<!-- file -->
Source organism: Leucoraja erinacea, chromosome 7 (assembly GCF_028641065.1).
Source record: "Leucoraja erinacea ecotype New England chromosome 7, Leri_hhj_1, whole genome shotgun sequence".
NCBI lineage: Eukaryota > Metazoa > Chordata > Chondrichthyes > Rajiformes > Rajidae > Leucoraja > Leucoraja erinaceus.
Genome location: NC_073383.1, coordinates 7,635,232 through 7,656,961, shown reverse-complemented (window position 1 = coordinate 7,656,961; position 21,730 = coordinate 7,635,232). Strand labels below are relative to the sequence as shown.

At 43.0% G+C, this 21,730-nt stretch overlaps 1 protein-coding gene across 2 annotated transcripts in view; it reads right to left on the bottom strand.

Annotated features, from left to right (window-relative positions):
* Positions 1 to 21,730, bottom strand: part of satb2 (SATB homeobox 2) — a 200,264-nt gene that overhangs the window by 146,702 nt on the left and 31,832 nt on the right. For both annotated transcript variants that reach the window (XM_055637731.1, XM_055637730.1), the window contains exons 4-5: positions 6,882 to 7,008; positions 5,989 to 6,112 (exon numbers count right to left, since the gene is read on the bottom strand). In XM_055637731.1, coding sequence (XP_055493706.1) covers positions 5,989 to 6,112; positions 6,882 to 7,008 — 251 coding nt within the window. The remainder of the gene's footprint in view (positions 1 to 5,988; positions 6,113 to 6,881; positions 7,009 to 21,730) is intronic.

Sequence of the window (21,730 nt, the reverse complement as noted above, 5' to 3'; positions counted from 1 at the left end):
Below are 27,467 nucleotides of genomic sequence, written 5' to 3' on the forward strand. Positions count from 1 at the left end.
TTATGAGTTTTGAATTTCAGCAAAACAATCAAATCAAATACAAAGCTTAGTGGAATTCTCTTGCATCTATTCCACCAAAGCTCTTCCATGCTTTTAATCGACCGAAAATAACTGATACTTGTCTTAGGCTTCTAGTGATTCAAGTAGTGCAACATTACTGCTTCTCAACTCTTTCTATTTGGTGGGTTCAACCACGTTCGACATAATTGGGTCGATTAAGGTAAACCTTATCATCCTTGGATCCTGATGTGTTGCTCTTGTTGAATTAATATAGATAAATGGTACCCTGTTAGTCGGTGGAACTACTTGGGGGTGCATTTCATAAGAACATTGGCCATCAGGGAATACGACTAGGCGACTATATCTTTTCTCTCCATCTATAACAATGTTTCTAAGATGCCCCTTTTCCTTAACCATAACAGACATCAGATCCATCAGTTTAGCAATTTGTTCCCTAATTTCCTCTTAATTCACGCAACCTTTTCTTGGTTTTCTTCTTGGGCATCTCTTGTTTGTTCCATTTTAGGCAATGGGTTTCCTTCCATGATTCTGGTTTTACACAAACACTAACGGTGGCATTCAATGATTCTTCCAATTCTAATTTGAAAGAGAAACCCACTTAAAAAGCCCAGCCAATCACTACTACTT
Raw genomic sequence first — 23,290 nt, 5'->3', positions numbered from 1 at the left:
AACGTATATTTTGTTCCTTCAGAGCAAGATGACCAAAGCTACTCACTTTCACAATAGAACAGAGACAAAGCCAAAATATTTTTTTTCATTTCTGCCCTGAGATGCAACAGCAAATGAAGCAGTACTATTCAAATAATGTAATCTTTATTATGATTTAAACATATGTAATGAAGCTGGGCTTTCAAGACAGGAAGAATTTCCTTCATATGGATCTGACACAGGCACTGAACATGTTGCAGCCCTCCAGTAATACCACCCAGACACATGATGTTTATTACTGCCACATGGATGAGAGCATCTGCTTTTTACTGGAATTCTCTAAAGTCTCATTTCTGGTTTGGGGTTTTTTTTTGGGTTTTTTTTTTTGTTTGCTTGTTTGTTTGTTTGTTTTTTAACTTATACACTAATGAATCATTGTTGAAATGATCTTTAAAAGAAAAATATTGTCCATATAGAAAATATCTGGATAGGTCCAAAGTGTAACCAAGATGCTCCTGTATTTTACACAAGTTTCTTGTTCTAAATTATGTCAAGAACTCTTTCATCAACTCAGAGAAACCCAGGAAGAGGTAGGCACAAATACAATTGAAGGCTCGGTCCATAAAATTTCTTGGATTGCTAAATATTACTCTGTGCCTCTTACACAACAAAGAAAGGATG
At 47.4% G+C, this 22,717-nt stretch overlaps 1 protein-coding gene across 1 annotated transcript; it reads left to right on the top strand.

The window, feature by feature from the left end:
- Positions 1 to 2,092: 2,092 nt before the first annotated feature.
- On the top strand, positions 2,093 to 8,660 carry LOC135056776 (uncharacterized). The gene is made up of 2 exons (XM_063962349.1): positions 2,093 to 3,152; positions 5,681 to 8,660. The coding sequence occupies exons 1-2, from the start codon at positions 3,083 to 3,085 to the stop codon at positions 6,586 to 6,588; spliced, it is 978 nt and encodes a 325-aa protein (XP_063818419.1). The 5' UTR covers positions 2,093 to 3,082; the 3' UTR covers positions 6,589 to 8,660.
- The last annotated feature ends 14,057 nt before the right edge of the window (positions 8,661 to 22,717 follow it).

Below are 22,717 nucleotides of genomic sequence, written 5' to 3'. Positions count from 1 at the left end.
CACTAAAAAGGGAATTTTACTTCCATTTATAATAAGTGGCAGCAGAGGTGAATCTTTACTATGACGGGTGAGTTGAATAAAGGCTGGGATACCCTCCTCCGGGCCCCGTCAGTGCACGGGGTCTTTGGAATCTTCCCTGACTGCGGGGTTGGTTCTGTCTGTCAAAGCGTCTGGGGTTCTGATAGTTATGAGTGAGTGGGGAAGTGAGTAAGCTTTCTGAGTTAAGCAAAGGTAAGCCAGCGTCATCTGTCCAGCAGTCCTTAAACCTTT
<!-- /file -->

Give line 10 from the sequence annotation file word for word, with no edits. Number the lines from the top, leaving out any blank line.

TTATGAGTTTTGAATTTCAGCAAAACAATCAAATCAAATACAAAGCTTAGTGGAATTCTCTTGCATCTATTCCACCAAAGCTCTTCCATGCTTTTAATCGACCGAAAATAACTGATACTTGTCTTAGGCTTCTAGTGATTCAAGTAGTGCAACATTACTGCTTCTCAACTCTTTCTATTTGGTGGGTTCAACCACGTTCGACATAATTGGGTCGATTAAGGTAAACCTTATCATCCTTGGATCCTGATGTGTTGCTCTTGTTGAATTAATATAGATAAATGGTACCCTGTTAGTCGGTGGAACTACTTGGGGGTGCATTTCATAAGAACATTGGCCATCAGGGAATACGACTAGGCGACTATATCTTTTCTCTCCATCTATAACAATGTTTCTAAGATGCCCCTTTTCCTTAACCATAACAGACATCAGATCCATCAGTTTAGCAATTTGTTCCCTAATTTCCTCTTAATTCACGCAACCTTTTCTTGGTTTTCTTCTTGGGCATCTCTTGTTTGTTCCATTTTAGGCAATGGGTTTCCTTCCATGATTCTGGTTTTACACAAACACTAACGGTGGCATTCAATGATTCTTCCAATTCTAATTTGAAAGAGAAACCCACTTAAAAAGCCCAGCCAATCACTACTACTT